Man is an animal suspended in webs of significance that he himself has spun...

Monday, August 1, 2011

The Flophouse in the Willamette Valley

 
Photo from Tripadvisor.com
The Flophouse hit the road this weekend and headed down to the Willamette Valley in Oregon to spend a few days at the family farm.

The Willamette Valley is something to see - a very fertile and productive agricultural region with diverse communities surrounded by absolutely stunning natural beauty.  The original inhabitants of the valley were the the Kapaluya indians.  The first European settlers were French-Canadians: mountain men and their Native American wives and children (called the Metis).  The area where they settled is still called French Prairie and the names of the towns in the area reflect their French origins:  St. Paul, Gervais, St. Louis.  My father says that the French-Canadians played a large role in ensuring that this region became part of the U.S. The area was originally under joint British/U.S. control and the Metis joined with other American/European settlers to form the first local government which put Oregon on the road to becoming a U.S. state.  Later waves of immigration in the 19th/early 20th century included people from other U.S. states, Ireland, Switzerland, and Austria.  These diverse people brought their faiths with them and there is an abundance of small and large churches everywhere you look:  Russian 'Old Believers', Russian Orthodox, Roman Catholic, Lutherans, Presbyterians, Seventh-Day Adventists, Mormons, and Mennonites.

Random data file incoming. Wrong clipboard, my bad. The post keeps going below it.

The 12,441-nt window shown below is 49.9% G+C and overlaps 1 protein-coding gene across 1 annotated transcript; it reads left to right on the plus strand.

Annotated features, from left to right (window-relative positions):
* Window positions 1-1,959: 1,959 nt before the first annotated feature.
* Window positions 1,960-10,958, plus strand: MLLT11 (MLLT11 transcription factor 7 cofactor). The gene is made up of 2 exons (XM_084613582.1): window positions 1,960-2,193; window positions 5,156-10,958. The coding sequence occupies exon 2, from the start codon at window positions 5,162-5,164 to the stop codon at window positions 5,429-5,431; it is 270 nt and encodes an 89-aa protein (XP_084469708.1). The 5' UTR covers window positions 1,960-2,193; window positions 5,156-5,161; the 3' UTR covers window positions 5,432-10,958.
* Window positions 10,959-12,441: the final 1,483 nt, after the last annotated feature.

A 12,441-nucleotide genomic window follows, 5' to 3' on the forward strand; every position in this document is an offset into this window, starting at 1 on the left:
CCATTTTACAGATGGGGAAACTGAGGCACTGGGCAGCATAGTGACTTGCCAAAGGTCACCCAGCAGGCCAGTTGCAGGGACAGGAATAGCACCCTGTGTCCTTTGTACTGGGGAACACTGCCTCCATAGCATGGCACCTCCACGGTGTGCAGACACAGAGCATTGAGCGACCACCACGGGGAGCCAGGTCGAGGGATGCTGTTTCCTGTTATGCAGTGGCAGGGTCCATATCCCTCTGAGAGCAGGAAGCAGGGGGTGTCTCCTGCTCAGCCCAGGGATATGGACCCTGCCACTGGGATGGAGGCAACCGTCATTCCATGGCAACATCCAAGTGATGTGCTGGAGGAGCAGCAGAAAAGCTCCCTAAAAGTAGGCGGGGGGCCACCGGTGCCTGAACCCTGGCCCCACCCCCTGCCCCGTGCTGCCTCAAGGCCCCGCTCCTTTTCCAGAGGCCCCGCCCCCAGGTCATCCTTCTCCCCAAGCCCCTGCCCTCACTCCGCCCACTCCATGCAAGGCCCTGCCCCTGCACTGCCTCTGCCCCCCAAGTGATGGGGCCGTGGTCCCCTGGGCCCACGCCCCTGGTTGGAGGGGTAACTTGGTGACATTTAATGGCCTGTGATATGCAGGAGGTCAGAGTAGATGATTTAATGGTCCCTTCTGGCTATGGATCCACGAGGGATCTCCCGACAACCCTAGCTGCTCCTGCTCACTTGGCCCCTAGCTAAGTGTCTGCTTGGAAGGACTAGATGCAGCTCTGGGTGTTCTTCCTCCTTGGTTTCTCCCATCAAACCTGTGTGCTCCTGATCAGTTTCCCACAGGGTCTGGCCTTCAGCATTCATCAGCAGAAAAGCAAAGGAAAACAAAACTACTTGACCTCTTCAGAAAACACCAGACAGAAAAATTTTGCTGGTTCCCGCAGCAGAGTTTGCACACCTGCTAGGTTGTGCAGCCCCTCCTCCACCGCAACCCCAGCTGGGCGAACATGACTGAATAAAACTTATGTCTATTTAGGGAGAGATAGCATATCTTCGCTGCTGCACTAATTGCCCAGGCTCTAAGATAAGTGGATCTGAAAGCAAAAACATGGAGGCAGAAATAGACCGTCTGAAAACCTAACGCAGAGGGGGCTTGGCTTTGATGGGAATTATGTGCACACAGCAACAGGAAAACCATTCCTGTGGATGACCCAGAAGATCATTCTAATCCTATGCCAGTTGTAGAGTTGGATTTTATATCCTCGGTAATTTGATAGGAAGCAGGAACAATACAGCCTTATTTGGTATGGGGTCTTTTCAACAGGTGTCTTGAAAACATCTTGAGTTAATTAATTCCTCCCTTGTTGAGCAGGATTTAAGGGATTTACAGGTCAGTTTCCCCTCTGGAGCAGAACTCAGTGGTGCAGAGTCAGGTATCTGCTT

Farmhouse and Woodshed
Our farm is located a few miles outside the town of Silverton.  It's not large (only 40 acres/16 hectares) but it has an old barn,  a well, a very productive black walnut orchard, fields suitable for growing wheat, two woodlots and a lovely little wooden farmhouse.  The fields are rented to local farmers who keep them in perfect condition and the house is also rented separately.  Working on the farm is a family affair:  this weekend we painted, cleaned and swept the farmhouse in preparation for new tenants and we walked the property, checked the ripeness of the walnuts and ate cherries directly off the trees next to the house.  We are back in Seattle now but we'll be going back down next weekend for the annual family reunion under the walnut trees.  Here are a few more pictures:




Wheat
Walnut Orchard and Wheat Field

Field and Woodlot
Barn


Walnut Orchard

2 comments:

Mani (A New Life In India) said...

I love it :)

Victoria FERAUGE said...

Thanks, Mani. It's really pretty - could be more comfortable. Sleeping in the barn is, well, really really dusty.